We will sell to no man, we will not deny or defer to any man either Justice or Right.

This statement of legal principle from Magna Carta remains on the statute book. (Chapter 29 of the version issued by Edward I in 1297). Unlike much on the statute book it remains relevant today. It was the main principle on which the Supreme Court relied in its decision to quash the fees introduced by the Lord Chancellor for proceedings in the Employment Tribunal and Employment Appeal Tribunal: R (UNISON) v Lord Chancellor [2017] UKSC 51.

The aim of the fees was to shift some of the costs of these proceedings from the taxpayer to those using the tribunals and to deter unmeritorious claims. Both of these aims are – as the Supreme Court accepted – sound in principle. The problem was the way the Lord Chancellor went about it. The fees were fairly high: £390 for simple claims which involved little judicial work and a hearing of one hour and £1,200 for more complex claims which would involve more case management before hearings and longer hearings.

Many claims in the employment tribunal are for small amounts (for instance unlawful deductions from wages). Others do not involve a monetary claim at all (such as for provision of written particulars of employment). It was therefore widely predicted that the introduction of fees would cause a big reduction in the number of claims.

These predictions turned out to be true. The appellants UNISON and the Lord Chancellor both accepted that the fall was in the region of 66-70%. It was clear that the fees were having a significant deterrent effect.

UNISON’s challenge to the legality of the fees was unsuccessful in the High Court and the Court of Appeal. It succeeded in the Supreme Court. The leading judgment was given by Lord Reed.

Lord Reed was at pains to spell out that access to justice means more than the use of adjudication services. Court decisions will often have wider benefits to society. He cited as an example the classic case of Donoghue v Stevenson [1932] UKHL 100 which established that producers of consumer goods owe a duty of care to their consumers. Moreover, even in cases which only resolved disputes between the parties a wider public interest was served. Laws were meaningless unless there was a practical way of enforcing them.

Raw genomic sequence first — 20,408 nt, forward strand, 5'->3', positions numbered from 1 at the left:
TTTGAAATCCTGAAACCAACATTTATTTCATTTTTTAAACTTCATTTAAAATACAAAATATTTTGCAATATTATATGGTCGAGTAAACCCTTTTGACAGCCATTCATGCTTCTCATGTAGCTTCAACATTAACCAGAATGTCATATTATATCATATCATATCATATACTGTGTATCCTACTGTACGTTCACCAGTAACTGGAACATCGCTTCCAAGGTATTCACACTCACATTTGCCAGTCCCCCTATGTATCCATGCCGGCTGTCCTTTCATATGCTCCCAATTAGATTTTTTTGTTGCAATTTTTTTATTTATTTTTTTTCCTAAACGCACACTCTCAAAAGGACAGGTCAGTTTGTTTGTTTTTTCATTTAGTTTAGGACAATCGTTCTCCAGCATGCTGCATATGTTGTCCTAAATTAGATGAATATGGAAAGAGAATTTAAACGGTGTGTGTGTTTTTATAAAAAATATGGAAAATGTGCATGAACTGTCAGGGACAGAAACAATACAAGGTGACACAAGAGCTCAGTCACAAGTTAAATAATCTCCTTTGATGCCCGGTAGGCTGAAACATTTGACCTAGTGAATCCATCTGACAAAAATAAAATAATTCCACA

Barriers which prevent access to justice are unlawful. Lord Reed referred to cases in which prisoners had been denied access to the courts before internal remedies had been exhausted. The courts had decided that there was no power to impose any such restrictions.

The Supreme Court had no difficulty in deciding that the tribunal fees were a barrier to access to justice. Both the facts of the decline in the number of claims and the statistics demonstrating that for a substantial proportion of potential claimants it made no economic sense to start proceedings, meant that the principle of access to justice had been infringed.

The evidence showed that the fees had been unsuccessful in other ways. They had not reduced the proportion of unmeritorious claims as the success rate had reduced. This may indicate that only the really determined pursued their claims in defiance of economic logic. Nor had it encouraged earlier settlements. Employers had become less inclined to settle, partly because they were waiting to see if the employee was going to pay the fee.

Lord Reed went on to consider whether the fees order could be justified as a necessary intrusion on access to justice. Here his judgment gets pretty scathing. The Lord Chancellor had considered fixing the fees at a lower level. Both the LCD’s own review report and the case before the Supreme Court said he had decided not to do so as if the fees were higher the proportion of the cost of the service transferred to its users would increase. Or not. A moment’s thought would have told them that for everything there is a price at which demand for a service will reduce to zero. The fees had been fixed at a level where demand had been reduced disproportionately.

For good measure, the court also found that the fees were unlawfully discriminatory contrary to the Equality Act 2010. The higher fees for complex claims put women at a particular disadvantage because more such claims were taken by women. The fees had not been effective in transferring the cost of cases from the taxpayer to users of the tribunals and in some cases (such as pregnancy dismissals) there was no evidence that these involved tribunals in a more significant workload.

Having decided that the fees were unlawful, the Supreme Court had to consider what to do about it. The Lord Chancellor argued that the right course of action was to make a declaration. This would have then provided an opportunity to decide how to cope with the implications. However, on the basis that the fees had been unlawful from the outset, and void from the beginning, the court quashed them.

As a result of the decision, fees have been scrapped and the Government is repaying those who paid them. There is the possibility of claims from those who were deterred from bringing claims as a result of the fees regime. In the longer term it will be possible for the Government to reintroduce some form of fees for employment tribunals but it will have to take on board the numerous flaws in the previous regime exposed by this decision.